As debate regarding sexuality education continues, STD, HIV, and teen pregnancy rates remain high. Garnering support is critical to ensure quality programs addressing these public health concerns. As part of a funded project to reduce adolescent sexual health issues in a large Florida county, this study assessed voter support for specific sexuality education topics. A survey was developed after reviewing existing instruments. The university’s Public Opinion Research Laboratory used random-digit-dialing to administer the survey (N=311). Most participants supported topics taught in middle school: dealing with pressure to have sex (85%), talking to parents about sex (90%), human anatomy/reproduction (91%), HIV/STDs (92%), abstinence (93%), birth control (83%), and condom use (81%). Support was even greater in high school (88%-97%) for these topics. Most participants (86%) supported teaching both abstinence and birth control/safer sex practices. Chi-square results showed significant differences in support of topics by several demographics. Results add substantial support for age-appropriate, school-based sexuality education and policy to support evidence-based abstinence-plus or comprehensive sexuality education. Documented support is important in establishing, changing, and ensuring ongoing policy. Such findings can both encourage and support administrators and teachers in offering evidence-based sexuality education programs.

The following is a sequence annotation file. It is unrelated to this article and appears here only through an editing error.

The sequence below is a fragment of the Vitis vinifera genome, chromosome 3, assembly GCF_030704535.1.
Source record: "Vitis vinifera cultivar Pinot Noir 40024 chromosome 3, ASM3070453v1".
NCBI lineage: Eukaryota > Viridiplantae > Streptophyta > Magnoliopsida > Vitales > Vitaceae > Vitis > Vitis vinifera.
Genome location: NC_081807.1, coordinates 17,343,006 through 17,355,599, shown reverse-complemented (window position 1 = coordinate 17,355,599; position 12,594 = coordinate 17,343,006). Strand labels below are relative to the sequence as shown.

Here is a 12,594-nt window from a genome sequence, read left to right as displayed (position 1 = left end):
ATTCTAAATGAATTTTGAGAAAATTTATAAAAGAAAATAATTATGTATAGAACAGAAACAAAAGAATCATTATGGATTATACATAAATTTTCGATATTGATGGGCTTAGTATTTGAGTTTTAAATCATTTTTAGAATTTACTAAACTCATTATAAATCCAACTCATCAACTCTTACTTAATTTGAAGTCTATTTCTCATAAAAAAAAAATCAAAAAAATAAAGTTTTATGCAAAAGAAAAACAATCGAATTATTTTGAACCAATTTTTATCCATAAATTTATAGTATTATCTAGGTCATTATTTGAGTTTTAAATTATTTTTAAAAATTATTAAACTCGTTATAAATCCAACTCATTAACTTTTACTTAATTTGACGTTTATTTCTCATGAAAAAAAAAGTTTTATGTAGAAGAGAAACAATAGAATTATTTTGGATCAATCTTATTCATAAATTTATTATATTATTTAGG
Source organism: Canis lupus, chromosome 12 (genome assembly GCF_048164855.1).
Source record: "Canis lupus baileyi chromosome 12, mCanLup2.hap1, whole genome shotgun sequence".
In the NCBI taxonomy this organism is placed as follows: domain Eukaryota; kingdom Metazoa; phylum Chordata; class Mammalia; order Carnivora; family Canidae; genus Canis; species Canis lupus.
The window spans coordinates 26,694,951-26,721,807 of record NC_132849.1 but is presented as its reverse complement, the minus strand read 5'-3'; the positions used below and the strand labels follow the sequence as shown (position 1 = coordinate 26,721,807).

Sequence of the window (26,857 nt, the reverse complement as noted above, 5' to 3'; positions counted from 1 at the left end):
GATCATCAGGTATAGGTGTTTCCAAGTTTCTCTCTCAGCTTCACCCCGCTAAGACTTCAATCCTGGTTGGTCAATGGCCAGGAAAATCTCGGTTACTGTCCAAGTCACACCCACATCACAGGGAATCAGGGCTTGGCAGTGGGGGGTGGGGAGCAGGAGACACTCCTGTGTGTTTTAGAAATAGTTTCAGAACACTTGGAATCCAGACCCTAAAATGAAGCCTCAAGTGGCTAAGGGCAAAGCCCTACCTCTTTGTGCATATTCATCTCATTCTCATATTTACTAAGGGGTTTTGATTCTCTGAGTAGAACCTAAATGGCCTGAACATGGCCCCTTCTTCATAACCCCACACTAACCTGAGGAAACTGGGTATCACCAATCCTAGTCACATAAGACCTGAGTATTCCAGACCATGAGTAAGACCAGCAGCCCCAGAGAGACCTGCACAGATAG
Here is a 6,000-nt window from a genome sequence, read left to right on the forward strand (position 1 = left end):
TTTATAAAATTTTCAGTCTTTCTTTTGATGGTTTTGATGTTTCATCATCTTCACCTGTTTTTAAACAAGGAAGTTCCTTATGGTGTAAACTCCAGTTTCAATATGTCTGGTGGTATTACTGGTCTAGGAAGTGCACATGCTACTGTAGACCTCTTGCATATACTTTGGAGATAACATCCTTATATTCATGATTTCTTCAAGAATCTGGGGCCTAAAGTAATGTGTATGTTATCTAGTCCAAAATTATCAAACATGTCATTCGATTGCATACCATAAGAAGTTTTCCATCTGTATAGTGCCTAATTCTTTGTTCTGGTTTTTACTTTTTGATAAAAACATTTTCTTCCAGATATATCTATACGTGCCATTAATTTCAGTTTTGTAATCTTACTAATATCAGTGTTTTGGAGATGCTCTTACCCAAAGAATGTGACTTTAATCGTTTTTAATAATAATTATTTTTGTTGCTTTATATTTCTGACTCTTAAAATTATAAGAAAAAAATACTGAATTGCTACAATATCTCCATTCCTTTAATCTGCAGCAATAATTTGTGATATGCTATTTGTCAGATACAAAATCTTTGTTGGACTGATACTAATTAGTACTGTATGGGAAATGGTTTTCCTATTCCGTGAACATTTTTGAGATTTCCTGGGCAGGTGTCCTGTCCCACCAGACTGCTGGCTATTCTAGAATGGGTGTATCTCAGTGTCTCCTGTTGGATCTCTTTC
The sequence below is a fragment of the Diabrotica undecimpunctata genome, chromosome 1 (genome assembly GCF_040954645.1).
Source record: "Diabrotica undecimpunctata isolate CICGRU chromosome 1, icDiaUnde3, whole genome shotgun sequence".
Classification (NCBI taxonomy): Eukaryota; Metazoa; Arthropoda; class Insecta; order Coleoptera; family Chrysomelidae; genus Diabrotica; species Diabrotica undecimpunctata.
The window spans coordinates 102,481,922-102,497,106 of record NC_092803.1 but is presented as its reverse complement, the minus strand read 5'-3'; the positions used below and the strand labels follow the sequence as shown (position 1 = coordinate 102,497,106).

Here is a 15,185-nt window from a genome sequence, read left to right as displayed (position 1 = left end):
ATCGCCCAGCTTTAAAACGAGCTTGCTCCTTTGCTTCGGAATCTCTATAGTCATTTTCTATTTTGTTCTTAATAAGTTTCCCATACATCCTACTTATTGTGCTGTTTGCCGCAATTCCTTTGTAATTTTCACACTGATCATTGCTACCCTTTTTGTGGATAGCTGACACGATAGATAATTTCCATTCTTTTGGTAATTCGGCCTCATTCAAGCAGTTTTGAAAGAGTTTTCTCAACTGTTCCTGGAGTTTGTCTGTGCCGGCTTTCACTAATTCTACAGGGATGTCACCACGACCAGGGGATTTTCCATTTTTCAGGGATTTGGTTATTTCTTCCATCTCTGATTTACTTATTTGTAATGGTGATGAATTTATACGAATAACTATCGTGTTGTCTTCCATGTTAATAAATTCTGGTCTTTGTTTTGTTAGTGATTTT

Barr, Elissa M.; Moore, Michele J.; Wilson, Kristina; Parisi, Tiffany L.; and McCann, Heather M.
"Documenting Support for Ongoing and Improved Efforts in Sexuality Education,"
Florida Public Health Review: Vol. 14, Article 5.
Available at: https://digitalcommons.unf.edu/fphr/vol14/iss1/5